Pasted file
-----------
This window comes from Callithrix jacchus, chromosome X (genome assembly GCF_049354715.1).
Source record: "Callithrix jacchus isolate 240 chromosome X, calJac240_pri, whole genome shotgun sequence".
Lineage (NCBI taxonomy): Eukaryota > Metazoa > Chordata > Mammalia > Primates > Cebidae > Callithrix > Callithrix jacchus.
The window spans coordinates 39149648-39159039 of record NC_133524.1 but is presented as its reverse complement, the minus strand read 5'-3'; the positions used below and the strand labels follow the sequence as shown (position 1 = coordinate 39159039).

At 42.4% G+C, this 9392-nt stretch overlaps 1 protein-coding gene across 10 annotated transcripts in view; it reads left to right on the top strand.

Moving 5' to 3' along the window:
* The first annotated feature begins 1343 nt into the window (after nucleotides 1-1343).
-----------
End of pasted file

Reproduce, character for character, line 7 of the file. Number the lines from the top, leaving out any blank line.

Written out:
* The first annotated feature begins 1343 nt into the window (after nucleotides 1-1343).